Indigenous ‘Education’

Coming from 12 years of Education there was only one term that I really learnt the about issues forced upon Indigenous people. In primary school we were taught about the dreamtime and the Indigenous creation stories, which stemmed my interest in this area. As I got older as I assume all of us Australians did we learnt about the ‘marvellous’ Captain Cook, who did ‘no wrong’ and ‘settled’ Australia. Then finally in grade 10 we were taught about the atrocities that occurred against the Indigenous people, focusing on the Myall Creek massacre. This was a real shock to me at the time as I really had no idea that Indigenous people we treated so dreadfully. I have always been extremely interested in Indigenous people but this gave me a newfound reason and passion to learn more about the treatment and discrimination against this nations first people.

I remember hearing in the first seminar that during the 1800s there were ‘experiments’ conducted on the Indigenous people. The most confronting to me was they would bury Indigenous babies alive with just their heads above the surface. The men conducting the experiments would then measure how many kicks it would take to kill the baby or if I remember correctly till the head comes off the body. This sickening act was actually recorded in these men’s notebooks.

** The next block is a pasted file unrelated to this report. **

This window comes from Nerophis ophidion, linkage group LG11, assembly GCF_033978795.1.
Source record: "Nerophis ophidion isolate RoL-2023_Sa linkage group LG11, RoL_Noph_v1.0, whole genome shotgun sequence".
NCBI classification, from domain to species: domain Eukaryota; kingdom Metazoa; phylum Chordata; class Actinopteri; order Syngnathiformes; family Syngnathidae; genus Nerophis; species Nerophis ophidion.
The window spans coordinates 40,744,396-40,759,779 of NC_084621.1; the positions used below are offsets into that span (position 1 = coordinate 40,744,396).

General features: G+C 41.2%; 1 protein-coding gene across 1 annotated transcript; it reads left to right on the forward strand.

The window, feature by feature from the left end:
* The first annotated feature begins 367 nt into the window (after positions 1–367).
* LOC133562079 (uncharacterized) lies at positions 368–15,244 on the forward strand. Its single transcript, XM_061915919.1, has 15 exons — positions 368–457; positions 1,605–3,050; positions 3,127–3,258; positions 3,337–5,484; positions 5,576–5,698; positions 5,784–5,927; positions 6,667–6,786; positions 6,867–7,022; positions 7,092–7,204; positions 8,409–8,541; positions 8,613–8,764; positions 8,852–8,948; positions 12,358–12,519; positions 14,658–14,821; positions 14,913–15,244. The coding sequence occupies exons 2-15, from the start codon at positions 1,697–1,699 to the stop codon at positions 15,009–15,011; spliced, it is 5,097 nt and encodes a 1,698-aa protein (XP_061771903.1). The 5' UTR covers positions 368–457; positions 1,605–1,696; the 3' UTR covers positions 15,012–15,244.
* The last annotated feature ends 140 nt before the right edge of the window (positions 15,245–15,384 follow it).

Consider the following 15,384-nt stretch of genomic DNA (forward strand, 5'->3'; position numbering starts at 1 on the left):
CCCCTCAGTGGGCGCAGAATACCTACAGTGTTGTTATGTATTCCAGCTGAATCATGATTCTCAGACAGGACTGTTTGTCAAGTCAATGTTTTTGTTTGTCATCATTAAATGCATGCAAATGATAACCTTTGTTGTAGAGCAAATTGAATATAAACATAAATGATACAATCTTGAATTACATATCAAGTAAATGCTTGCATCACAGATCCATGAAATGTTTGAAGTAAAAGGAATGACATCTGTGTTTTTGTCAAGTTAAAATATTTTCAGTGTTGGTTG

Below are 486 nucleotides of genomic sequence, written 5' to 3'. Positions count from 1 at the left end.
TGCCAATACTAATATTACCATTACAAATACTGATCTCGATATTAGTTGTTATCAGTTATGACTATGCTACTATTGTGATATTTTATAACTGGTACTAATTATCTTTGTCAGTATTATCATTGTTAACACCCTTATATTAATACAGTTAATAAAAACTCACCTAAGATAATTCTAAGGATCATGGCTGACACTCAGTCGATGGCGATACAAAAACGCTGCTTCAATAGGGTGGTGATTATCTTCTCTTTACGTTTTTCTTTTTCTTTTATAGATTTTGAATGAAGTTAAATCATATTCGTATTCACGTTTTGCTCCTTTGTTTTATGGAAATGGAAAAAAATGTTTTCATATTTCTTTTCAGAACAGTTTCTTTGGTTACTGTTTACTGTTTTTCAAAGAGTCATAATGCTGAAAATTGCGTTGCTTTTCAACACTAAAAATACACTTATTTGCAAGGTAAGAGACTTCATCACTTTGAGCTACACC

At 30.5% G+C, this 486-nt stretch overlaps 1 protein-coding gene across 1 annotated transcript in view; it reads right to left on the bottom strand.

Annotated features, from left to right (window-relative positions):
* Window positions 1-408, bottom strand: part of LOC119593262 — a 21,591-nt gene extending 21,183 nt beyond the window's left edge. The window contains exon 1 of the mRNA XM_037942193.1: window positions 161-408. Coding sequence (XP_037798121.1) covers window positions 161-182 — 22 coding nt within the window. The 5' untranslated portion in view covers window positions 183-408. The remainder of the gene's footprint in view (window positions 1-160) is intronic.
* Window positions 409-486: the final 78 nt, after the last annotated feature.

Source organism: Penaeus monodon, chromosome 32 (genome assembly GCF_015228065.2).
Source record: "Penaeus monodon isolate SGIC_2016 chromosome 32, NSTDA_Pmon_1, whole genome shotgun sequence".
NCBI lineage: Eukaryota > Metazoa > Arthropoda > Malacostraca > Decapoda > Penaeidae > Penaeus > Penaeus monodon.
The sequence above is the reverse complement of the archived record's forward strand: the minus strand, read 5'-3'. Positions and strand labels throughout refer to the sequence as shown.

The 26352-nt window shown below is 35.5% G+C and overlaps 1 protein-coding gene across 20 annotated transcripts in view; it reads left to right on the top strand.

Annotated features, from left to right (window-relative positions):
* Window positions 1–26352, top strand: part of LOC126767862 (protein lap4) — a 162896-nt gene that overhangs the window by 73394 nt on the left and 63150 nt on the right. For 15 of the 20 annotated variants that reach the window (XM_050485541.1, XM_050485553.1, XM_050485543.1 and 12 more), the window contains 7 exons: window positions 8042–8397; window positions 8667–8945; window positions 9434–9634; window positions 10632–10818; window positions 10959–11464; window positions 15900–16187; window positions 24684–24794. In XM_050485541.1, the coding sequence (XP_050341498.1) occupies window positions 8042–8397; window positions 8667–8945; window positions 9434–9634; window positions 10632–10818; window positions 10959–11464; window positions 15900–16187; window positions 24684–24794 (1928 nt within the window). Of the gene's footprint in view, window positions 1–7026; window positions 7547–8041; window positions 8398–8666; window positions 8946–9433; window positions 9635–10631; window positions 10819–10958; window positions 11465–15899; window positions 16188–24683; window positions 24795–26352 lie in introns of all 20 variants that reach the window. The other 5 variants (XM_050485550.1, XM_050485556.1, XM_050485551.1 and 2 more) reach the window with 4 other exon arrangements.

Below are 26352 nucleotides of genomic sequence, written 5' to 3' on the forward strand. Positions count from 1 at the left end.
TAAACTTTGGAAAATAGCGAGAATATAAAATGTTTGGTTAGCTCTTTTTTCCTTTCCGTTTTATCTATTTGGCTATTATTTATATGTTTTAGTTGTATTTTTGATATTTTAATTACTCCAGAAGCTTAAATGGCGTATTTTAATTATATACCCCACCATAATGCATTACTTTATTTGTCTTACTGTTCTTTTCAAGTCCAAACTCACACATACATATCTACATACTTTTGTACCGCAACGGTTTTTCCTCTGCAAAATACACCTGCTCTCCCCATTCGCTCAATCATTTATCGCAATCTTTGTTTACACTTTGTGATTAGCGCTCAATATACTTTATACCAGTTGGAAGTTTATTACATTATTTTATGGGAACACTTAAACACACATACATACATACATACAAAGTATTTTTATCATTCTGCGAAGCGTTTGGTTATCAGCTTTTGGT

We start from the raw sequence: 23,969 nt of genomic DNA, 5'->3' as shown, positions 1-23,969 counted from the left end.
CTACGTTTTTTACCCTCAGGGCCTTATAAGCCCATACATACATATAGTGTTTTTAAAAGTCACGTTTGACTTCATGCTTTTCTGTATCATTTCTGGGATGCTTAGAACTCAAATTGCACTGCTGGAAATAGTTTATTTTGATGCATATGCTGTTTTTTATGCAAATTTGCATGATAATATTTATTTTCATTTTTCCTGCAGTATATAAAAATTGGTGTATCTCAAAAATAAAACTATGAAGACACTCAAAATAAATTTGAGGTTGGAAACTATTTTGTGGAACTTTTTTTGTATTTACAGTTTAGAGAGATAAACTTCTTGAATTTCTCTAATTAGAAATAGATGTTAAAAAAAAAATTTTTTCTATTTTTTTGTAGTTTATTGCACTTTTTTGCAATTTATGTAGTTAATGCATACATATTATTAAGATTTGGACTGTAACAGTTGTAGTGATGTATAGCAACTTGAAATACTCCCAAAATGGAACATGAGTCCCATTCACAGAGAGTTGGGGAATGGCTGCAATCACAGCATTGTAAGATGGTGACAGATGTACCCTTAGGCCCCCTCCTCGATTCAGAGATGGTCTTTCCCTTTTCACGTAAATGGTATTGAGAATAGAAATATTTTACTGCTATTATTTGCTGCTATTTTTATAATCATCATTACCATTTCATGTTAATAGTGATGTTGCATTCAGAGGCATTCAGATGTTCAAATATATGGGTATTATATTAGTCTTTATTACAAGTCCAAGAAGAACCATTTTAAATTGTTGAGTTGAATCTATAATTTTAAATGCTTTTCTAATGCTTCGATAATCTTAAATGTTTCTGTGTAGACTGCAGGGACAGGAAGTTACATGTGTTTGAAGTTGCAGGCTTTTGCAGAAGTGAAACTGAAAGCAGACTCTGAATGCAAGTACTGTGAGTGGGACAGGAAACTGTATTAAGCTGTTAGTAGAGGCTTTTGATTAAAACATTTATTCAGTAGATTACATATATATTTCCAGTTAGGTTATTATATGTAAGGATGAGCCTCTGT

I found that a lot of the time whilst studying this subject I would feel aggravated and upset due to the disgusting things that occurred still and still do occur today. There is such a big issue of discrimination towards Indigenous people in this country and Australia is hiding behind it. For me the only way to change this inbuilt attitude of racism towards the Indigenous people that not all but a lot of people possess is education. I am generalising but from my experiences I have found some people acquire the undertone of the idea that ‘we are better than them’ referring to white and Indigenous people. During school we should be taught about our own history, no matter how confronting or how damaging it is to Australia’s perception of itself, the only way to move forward is to educate.


Image: Wet Sand by Zac Bennett-Brook


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